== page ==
this desire to cozy up to putin, it is deeply detablizing. and think that is dangerous in the context of managing the conflict, managing the war that going on in europe right now. >> thank you for starting us off this hour. ben sticks around. after the break, the new egregious trump scandals and their profound political consequences for the rest of the republican party. momentum going into the midterms for now it would appear. our next guest writes this though, one of the few ways that the gop could blow the electoral equivalent of a layup is if donald trump suddenly returned to center court. plus we are live in eastern europe where the number of ukrainian refugees have surpassed the worst case scenario if a matter of five weeks. it is a staggering human toll, 4 million individual stories i, we'll have is this of system for you live from poland. and then skepticism surrounding
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do not believe that the behavior alleged reaches the high bar in the constitution for over turning an election and removing a duly elected president. >> but the president said that he did nothing wrong. why do you think he learned something? >> he was impeached and there has been criticism by both republican and democratic senators of his call. i believe that he will be much more cautious in the future. >> all kind of speaks for itself, doesn't it. well, it called dramatic irony where a reader knows something that the character does not yet know and that is character's innocence and naivety, and in this case, we the audience know what happens after susan collins said she believed donald trump had learned something.
that even he said he hadn't at all learned. not even when one year later when he was impoached a second time for something collins just describes there, trying to over turn an election and remove a duly elected president. now he's done it again. a third time. he's asked a foreign leader this time of an american adversary at war with an american ally to dig up dirt on a political opponent. donald trump clearly didn't learn anything. lessons he doesn't learn. maybe he's not capable of it. the question now is, did the republicans? it is the beating heart of today's politico playbook and they write this, could trump blow the midterms for the gop. joining our conversation, ben rhodes is back. i have the muscle memory of the
2002 midterms where the president and i defied all of this midterm history so i never say on this program or anywhere else that i know what will happen and maybe reporters will do the opposite but you've taken this on second thought approach. explain. >> yeah, absolutely. because one of the things that we have never seen cents former president of a party being -- mucking it up in primaries. and that is what we're seeing with donald trump. and you have democrats who are very excited about this behind closed doors hoping that the candidates that donald trump helps to choose for republicans to run in some of these suburban districts, they very far right and something that will turn off those suburban moms an dads that are out there. but the republicans also are concerned about this. they won't say it to anyone --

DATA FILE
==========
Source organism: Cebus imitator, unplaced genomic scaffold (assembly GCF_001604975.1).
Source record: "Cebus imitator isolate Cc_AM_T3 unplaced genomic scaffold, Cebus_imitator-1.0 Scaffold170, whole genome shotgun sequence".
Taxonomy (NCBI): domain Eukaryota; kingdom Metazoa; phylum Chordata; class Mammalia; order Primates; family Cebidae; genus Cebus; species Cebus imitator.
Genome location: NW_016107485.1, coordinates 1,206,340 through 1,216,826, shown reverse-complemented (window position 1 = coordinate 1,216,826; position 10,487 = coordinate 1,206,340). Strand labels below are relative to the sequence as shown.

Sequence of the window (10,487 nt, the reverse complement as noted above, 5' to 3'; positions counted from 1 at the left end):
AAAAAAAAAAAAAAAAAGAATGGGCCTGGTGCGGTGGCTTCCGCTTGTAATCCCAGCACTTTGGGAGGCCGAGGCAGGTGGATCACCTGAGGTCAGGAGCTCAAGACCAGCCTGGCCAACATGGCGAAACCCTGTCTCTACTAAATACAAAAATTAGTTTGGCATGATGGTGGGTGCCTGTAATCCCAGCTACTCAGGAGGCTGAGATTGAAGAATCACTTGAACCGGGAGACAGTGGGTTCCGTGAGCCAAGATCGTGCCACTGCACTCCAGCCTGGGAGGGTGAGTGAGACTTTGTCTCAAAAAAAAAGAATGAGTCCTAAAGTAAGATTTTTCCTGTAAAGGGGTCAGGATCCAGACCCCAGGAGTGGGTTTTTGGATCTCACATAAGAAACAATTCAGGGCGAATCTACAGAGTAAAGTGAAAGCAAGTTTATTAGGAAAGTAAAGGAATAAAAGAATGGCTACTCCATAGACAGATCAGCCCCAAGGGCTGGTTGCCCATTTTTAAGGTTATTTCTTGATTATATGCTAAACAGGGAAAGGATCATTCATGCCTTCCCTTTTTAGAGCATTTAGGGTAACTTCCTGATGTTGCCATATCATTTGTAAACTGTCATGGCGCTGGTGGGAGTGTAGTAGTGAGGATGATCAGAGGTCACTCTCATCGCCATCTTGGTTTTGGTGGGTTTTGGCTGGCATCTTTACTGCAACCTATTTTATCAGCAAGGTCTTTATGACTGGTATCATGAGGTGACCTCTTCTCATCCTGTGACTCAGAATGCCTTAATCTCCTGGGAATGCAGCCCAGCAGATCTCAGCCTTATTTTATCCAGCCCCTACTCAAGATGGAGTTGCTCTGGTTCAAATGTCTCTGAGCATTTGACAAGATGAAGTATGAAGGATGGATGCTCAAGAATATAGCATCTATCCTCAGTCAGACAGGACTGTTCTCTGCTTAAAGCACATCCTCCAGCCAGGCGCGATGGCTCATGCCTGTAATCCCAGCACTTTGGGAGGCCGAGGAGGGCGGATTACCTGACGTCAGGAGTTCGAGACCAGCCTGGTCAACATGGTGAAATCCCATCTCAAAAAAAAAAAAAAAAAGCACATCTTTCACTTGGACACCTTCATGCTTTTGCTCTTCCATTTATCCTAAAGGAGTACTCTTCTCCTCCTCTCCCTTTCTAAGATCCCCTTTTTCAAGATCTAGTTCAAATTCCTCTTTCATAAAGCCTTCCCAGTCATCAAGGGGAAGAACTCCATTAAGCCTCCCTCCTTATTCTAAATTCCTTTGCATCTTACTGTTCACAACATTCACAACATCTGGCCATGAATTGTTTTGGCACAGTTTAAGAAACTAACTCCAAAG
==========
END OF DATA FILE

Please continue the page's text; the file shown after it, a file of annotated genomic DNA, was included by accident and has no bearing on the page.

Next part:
they wouldn't come on your air or go on fox news and talk about it too much but they are concerned about this because they feel really good. like i said, about how the midterms are going to turn out for them and the one thing that they're nervous about it donald trump and the scandals around him first of all turning off voters. and then also choosing candidates who are too far right and then running in these suburbs and mucking things up. and it is interesting because last year we talked to tom emmer on a playbook live event and he's the head of the republicans in the house and he said, that he didn't think it was going to be helpful for donald trump to be in these primaries. so it is two-fold. it is one of those things that the conventional wisdom is this happens and it is still possible and likely that is going to happen. but we don't know how the trump factor is going to play out because democrats still are trying to figure out how to run against trump if he's not on the actual ballot and he's making it easier for them having all of the scandals, talking about
january 6, asking foreign adversaries to dig up dirt from the president's family while that add virsary is in vating a country and i think all of us would do well like you said not to try to guess too much about how it is going to turn out. >> well, and ben, that is all eugene's excellent and specific reporting but i think there is something structural going on and i remember being part of that establishment republican class that was confounded by the gop base's attraction to donald trump as this anti-war isolationist. and donald trump is at odds with his own base, you know. like a car crash by being in bed yesterday, today and tomorrow with an accused war criminal in vladimir putin. >> yeah, i mean, look, it is interesting, nicolle, president
obama said something to me that stuck in my head. and we tried to figure out how did this happen. and the funny or interesting thing is in a real crisis, like a major war around the world or a financial crisis like obama faced when he was coming into office, he said i don't think trump could have gotten elected. 2016, things were going relatively well, the economy is going well. the wars were winding down that we had been in iraq and we had very few troops in afghanistan and so people could vote their cultural grievances and you saw that analysis bear out in 2020. because in many ways it was the crisis of the pandemic that donald trump couldn't overcome. his incompetence proved to dangerous to some of the suburban swing voters that eugene is talking about here. and now we're in a circumstance where the stakes are high again. we're talking about nuclear war again in this world. we are seeing images of war crimes being committed on a